In recent years, such research has spurred an array of proposals to make food — or at least some foods, such as those with high sugar or fat content — more expensive. But the most direct means, economists say, is to tax calories.

Abigail Okrent, an Agriculture Department researcher, and Julian Alston, a professor at the University of California at Davis, have compared various options: a fat tax, a sugar tax, a calorie tax and a general food tax.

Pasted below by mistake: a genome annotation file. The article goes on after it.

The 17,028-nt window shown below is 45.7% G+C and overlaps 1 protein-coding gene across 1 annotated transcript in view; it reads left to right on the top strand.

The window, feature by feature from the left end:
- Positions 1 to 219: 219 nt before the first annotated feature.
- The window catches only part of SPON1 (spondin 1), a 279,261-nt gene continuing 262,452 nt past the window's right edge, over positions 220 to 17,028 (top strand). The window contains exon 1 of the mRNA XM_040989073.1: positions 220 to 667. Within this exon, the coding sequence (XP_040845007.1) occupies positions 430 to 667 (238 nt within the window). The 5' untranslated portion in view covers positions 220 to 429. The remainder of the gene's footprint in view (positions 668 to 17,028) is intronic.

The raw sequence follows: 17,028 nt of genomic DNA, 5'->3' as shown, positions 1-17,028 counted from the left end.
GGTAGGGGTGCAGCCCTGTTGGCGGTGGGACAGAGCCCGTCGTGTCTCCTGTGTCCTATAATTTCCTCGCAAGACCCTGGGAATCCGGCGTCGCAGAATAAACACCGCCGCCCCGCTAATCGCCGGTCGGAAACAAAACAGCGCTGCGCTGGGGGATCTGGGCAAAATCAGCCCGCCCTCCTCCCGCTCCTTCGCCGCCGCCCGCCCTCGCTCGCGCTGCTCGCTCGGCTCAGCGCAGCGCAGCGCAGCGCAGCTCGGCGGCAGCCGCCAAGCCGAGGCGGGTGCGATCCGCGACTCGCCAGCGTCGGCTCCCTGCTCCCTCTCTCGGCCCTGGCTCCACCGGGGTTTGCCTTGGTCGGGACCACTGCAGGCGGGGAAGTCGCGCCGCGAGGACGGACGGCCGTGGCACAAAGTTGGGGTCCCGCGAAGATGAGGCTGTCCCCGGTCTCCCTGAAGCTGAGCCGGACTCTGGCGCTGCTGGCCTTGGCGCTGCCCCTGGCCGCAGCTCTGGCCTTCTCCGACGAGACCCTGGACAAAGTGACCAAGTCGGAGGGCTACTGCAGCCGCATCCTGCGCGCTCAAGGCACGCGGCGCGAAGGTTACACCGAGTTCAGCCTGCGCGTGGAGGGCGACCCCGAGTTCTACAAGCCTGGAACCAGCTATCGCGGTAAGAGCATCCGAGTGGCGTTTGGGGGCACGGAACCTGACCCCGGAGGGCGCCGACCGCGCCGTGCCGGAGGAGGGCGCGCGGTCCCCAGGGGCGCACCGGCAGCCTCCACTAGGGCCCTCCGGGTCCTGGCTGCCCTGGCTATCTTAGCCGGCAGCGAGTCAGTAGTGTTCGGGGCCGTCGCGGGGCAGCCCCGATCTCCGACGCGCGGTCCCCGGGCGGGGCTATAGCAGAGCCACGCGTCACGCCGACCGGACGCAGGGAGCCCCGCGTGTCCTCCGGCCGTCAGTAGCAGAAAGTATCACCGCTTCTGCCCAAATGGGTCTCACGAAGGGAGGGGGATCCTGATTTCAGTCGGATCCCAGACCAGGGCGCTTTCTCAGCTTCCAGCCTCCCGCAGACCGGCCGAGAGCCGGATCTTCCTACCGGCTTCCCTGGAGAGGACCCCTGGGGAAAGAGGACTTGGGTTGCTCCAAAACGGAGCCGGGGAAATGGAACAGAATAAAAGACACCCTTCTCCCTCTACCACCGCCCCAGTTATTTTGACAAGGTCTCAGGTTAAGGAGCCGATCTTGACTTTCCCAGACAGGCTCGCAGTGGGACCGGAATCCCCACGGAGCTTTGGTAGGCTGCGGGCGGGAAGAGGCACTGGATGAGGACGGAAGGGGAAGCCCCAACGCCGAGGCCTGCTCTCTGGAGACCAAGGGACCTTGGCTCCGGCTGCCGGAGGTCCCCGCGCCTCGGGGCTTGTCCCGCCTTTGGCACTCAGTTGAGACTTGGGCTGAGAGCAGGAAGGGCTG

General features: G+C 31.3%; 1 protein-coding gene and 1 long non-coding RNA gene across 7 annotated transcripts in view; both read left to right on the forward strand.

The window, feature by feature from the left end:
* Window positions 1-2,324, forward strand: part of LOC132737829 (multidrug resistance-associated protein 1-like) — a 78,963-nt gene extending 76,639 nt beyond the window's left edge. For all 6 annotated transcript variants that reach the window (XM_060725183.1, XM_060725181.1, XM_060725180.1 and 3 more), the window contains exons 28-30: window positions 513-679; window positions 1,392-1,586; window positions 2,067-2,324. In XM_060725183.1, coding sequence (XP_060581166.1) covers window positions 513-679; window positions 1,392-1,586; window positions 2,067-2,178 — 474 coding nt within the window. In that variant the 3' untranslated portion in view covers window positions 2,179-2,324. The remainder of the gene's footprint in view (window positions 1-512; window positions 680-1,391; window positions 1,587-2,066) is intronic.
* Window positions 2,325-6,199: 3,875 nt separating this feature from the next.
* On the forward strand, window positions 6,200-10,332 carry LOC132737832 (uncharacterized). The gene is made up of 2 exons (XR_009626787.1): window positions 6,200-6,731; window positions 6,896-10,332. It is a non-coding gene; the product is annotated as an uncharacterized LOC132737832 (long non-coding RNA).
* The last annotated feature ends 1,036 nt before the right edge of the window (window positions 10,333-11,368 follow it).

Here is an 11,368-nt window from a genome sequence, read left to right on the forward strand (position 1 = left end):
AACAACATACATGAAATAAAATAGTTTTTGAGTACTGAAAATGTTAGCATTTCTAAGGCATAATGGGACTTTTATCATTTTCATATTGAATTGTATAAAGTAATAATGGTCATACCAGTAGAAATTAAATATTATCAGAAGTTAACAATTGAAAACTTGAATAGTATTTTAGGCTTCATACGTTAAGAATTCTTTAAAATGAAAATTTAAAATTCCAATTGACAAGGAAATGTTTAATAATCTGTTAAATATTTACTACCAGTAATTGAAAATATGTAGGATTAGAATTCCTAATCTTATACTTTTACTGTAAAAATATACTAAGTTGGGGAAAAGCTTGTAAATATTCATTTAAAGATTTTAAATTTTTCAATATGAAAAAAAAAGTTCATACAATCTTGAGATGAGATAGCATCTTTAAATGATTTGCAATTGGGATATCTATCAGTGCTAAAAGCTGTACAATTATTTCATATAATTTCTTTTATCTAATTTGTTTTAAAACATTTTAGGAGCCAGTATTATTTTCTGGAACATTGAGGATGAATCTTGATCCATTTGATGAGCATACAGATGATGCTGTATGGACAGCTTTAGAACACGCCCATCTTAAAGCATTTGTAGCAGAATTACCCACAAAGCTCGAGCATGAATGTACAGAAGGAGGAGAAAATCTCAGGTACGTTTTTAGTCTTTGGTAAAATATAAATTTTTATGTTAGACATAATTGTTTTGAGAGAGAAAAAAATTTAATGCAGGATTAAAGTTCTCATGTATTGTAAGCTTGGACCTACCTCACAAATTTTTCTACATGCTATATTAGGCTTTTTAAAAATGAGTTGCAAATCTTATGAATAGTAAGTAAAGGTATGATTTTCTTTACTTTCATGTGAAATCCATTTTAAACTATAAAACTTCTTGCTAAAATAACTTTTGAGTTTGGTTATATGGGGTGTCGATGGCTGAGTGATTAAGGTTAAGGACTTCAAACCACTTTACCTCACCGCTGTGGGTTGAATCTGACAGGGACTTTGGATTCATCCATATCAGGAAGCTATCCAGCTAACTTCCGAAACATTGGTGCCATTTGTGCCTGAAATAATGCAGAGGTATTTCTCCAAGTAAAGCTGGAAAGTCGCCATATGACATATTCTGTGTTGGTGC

“A calorie tax would get you the biggest bang for the buck; it’s the most direct way of taxing obesity,” Okrent said.

There are at least a couple of problems with that option, though. Nutritionists would prefer to distinguish between “good” and “bad” calories, and taxing calories might push the price of staples beyond the reach of the destitute.

“It’s probably not politically feasible,” she said.